As schools in San Jose complete the second week of in-person classes, administrators are preparing for COVID-19 infections and outbreaks.
“We anticipate there will be COVID-19 cases in schools,” Santa Clara County officials said in a statement to San José Spotlight. “However, we have to balance the risks of COVID-19 in schools with the considerable harm that comes from children missing in-person learning.”
Most of the county’s 263,000 students returned to school on Aug. 18. Local school administrators say the priority is to keep students in class as much as possible.
Schools follow guidance from the state and county to determine how to handle COVID-19 cases and outbreaks. Jennifer Maddox, spokesperson for the San Jose Unified School District, said in-person instruction is the best possible experience for students. The district is not offering hybrid instruction, but individual students have the ability to enroll in a remote independent studies program with weekly or daily check-ins, depending on their grade level.
“We anticipate that we won’t have a school closure this year,” Maddox said. “We are in much better shape than many other school districts across the country who have much lower vaccination rates.”
Though local schools are mandating masks on campus, there are still concerns about large outbreaks. Thousands of positive COVID-19 infections have arisen in school districts around the nation, according to news reports. More than 3,000 students at a school district in Florida had to quarantine between Aug. 13-16.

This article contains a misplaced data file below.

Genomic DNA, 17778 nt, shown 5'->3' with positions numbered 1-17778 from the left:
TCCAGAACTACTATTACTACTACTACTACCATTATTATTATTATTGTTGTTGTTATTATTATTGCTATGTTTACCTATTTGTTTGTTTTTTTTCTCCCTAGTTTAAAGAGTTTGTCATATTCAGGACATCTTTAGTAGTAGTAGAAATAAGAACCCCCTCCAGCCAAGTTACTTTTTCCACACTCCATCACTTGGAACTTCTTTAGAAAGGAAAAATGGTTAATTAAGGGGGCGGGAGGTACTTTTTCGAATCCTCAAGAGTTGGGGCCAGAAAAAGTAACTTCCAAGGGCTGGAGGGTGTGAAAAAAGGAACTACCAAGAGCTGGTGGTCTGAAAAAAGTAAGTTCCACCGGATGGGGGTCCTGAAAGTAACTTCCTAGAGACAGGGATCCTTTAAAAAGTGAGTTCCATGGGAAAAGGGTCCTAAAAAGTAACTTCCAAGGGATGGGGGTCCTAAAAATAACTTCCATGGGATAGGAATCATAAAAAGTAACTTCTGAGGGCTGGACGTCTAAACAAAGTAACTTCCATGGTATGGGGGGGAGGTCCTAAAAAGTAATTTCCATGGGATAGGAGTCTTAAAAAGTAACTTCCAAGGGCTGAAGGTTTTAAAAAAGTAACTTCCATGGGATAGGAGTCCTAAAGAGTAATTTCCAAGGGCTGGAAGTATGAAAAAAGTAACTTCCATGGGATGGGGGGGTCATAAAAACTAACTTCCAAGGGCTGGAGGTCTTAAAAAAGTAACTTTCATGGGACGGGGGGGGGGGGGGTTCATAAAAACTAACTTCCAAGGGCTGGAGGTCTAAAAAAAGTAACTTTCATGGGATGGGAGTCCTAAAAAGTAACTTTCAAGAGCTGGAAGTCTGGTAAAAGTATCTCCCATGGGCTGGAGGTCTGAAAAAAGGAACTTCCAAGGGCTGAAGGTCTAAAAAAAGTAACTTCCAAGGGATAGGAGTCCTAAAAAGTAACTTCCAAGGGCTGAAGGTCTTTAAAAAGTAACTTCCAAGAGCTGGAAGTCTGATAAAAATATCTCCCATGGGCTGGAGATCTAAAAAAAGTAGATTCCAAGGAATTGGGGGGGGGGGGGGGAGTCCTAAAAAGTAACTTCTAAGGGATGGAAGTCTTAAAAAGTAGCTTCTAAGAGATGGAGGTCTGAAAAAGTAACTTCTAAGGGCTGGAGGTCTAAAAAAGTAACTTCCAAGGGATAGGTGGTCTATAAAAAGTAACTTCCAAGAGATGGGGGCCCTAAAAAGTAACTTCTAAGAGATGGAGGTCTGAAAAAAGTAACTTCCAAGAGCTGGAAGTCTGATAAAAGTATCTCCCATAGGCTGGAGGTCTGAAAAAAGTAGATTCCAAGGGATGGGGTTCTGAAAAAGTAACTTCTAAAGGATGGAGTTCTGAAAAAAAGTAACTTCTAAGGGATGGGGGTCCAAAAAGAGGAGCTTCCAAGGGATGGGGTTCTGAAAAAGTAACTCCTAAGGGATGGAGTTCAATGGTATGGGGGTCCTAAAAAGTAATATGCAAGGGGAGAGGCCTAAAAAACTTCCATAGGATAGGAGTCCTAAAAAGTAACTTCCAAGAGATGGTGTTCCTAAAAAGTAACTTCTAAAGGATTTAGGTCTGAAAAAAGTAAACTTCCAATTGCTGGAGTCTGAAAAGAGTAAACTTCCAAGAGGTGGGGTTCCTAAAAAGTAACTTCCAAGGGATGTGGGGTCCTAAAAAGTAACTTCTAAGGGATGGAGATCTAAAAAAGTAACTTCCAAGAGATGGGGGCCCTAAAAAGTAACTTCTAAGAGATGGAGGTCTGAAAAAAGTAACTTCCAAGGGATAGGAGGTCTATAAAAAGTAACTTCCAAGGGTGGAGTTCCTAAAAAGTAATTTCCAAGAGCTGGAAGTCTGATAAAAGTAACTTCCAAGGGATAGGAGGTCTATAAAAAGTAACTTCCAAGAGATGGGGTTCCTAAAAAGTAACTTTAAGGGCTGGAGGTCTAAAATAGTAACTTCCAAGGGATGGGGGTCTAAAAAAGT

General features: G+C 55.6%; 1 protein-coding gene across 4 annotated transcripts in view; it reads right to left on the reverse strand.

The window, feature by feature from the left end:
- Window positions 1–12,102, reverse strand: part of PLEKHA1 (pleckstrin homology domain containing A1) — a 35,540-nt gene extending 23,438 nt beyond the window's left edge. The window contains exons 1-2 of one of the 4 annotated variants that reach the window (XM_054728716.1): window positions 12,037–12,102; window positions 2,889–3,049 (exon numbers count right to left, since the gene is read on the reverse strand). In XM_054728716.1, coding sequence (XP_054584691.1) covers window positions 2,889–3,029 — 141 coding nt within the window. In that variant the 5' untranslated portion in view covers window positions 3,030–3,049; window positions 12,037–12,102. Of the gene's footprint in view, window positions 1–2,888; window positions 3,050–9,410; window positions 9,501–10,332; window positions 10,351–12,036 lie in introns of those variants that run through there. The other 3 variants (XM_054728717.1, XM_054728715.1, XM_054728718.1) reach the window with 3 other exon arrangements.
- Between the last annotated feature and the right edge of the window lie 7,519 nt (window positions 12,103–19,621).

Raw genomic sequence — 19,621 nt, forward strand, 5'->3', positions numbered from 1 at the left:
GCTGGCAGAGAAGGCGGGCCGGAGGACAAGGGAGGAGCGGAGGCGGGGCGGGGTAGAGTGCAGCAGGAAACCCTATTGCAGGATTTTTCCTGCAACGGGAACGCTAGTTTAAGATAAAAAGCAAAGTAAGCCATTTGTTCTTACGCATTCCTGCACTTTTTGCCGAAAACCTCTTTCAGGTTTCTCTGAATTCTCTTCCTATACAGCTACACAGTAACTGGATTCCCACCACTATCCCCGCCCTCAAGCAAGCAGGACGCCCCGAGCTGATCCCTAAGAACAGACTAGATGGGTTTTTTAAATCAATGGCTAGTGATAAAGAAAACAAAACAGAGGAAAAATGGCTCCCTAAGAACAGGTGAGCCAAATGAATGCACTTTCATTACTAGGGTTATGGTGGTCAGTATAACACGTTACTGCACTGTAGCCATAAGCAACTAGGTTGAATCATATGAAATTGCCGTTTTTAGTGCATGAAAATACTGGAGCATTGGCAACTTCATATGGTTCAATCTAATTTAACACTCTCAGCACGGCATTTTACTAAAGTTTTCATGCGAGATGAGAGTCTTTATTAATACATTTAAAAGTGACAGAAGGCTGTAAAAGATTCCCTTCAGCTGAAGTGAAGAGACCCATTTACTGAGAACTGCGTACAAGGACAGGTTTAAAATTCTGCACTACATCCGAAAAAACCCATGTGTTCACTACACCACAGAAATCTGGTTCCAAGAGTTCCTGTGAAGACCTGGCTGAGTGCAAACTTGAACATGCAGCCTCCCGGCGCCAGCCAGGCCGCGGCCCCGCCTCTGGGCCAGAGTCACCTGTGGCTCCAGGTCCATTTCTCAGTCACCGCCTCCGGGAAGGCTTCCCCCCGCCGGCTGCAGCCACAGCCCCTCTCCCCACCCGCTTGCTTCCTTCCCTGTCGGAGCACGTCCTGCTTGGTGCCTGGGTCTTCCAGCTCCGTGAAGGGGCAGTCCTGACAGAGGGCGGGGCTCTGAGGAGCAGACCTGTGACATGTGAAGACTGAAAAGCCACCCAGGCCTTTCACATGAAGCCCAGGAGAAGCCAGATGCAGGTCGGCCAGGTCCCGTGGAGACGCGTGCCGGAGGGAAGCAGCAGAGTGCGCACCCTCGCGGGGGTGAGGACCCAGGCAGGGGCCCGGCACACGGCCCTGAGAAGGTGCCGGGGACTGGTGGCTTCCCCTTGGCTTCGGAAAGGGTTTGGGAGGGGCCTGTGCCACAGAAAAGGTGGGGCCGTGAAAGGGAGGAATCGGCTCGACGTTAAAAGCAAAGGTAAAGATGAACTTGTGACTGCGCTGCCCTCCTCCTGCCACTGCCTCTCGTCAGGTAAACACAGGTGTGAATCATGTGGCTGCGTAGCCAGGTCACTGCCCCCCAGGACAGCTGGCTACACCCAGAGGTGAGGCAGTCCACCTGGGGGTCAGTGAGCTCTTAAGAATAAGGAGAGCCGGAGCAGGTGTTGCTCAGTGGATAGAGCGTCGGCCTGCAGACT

California requires all teachers and school workers to be vaccinated or to take weekly COVID-19 tests. About 80.2% of eligible Santa Clara County residents are fully vaccinated for COVID-19, according to a presentation made by Santa Clara County Public Health Director Dr. Sara Cody last week. The rate of COVID-19 cases for those younger than 12 is lower than that for unvaccinated residents age 12 or older.
Cody said she expects emergency use authorization of the Pfizer vaccine to be extended to children younger than 12 as early as late September.
California’s guidance says that an unvaccinated student in “close contact”—within six feet for 15 minutes or more—of a person who tested positive at school can still attend class if they mask up and are asymptomatic.
“If universal masking is not in place and students were exposed while not wearing a mask (for example, less than six feet apart from the COVID positive person during lunch) then that child would need to be quarantined at home,” Mary Ann Dewan, superintendent of the Santa Clara County Office of Education, told San José Spotlight. “If a school/classroom were unable to determine which children were unmasked near the positive child then the entire class (or grade level for example at recess) would need to be quarantined at home.”
Glenn Vander Zee, superintendent of the East Side Union High School District, said students are careful to wear their masks.
“Our students are choosing to keep their masks on, even when outdoors,” Vander Zee said, adding that the district notifies parents if someone at the school tests positive for COVID-19. “We’ve got all the proper (personal protective equipment) in place.”
Schools are required to notify the county health department if there is a positive test result among students, teachers or other school workers. A county official said local schools are only required to notify parents whose students may have been exposed to someone who tested positive. For example, if a first grader tested positive at a school, parents of students in the fifth grade would not be notified.
The superintendent said district students are happy to be back in school, and that students, teachers and other employees need to remain vigilant in order to keep everyone safe and in class.
“Kids have been out of school for 17 months… Our sophomores and freshmen never really had a full high school experience, it’s brand new to them,” Vander Zee said. “There was some initial anxiety, but what our students are telling us is, it’s good to be back.”
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